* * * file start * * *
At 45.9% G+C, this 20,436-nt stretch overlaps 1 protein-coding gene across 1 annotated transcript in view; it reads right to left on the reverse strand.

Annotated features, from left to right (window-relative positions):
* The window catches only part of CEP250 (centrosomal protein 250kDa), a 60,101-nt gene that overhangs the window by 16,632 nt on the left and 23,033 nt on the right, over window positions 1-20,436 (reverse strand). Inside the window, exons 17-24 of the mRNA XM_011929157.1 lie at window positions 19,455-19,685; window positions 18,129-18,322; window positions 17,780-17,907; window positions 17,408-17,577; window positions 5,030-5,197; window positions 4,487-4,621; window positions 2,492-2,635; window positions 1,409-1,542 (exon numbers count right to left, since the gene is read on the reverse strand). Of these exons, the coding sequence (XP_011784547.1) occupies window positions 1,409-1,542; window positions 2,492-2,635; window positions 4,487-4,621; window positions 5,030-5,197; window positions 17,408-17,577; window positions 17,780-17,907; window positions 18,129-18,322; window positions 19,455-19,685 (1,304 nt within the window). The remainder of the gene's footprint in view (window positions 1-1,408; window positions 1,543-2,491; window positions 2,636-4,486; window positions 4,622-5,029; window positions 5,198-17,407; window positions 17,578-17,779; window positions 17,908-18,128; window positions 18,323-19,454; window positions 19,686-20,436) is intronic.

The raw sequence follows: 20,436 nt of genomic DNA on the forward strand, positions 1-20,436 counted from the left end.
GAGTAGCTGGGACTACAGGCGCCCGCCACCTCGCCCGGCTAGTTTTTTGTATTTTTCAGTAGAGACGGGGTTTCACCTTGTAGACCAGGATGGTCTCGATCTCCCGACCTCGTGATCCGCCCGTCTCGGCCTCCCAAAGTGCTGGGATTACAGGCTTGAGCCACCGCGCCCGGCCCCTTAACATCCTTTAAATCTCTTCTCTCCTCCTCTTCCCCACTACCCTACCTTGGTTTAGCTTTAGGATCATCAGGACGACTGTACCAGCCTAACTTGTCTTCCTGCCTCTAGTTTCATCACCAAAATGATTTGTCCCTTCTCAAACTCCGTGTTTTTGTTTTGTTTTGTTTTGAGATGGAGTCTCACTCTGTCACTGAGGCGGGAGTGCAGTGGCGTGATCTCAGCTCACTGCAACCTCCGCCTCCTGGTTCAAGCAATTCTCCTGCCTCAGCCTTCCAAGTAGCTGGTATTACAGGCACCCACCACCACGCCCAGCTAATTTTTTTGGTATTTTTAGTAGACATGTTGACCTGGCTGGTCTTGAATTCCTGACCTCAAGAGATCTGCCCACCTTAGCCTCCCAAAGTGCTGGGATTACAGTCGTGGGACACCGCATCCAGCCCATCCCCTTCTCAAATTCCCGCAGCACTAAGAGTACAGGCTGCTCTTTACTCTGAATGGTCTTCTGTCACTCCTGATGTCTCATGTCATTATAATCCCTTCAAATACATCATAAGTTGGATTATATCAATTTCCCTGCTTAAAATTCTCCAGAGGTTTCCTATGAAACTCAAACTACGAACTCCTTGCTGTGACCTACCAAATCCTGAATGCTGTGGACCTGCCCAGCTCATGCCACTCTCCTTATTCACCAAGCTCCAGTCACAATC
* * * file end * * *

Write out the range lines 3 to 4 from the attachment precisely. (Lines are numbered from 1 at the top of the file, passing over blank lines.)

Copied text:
* The window catches only part of CEP250 (centrosomal protein 250kDa), a 60,101-nt gene that overhangs the window by 16,632 nt on the left and 23,033 nt on the right, over window positions 1-20,436 (reverse strand). Inside the window, exons 17-24 of the mRNA XM_011929157.1 lie at window positions 19,455-19,685; window positions 18,129-18,322; window positions 17,780-17,907; window positions 17,408-17,577; window positions 5,030-5,197; window positions 4,487-4,621; window positions 2,492-2,635; window positions 1,409-1,542 (exon numbers count right to left, since the gene is read on the reverse strand). Of these exons, the coding sequence (XP_011784547.1) occupies window positions 1,409-1,542; window positions 2,492-2,635; window positions 4,487-4,621; window positions 5,030-5,197; window positions 17,408-17,577; window positions 17,780-17,907; window positions 18,129-18,322; window positions 19,455-19,685 (1,304 nt within the window). The remainder of the gene's footprint in view (window positions 1-1,408; window positions 1,543-2,491; window positions 2,636-4,486; window positions 4,622-5,029; window positions 5,198-17,407; window positions 17,578-17,779; window positions 17,908-18,128; window positions 18,323-19,454; window positions 19,686-20,436) is intronic.

The raw sequence follows: 20,436 nt of genomic DNA on the forward strand, positions 1-20,436 counted from the left end.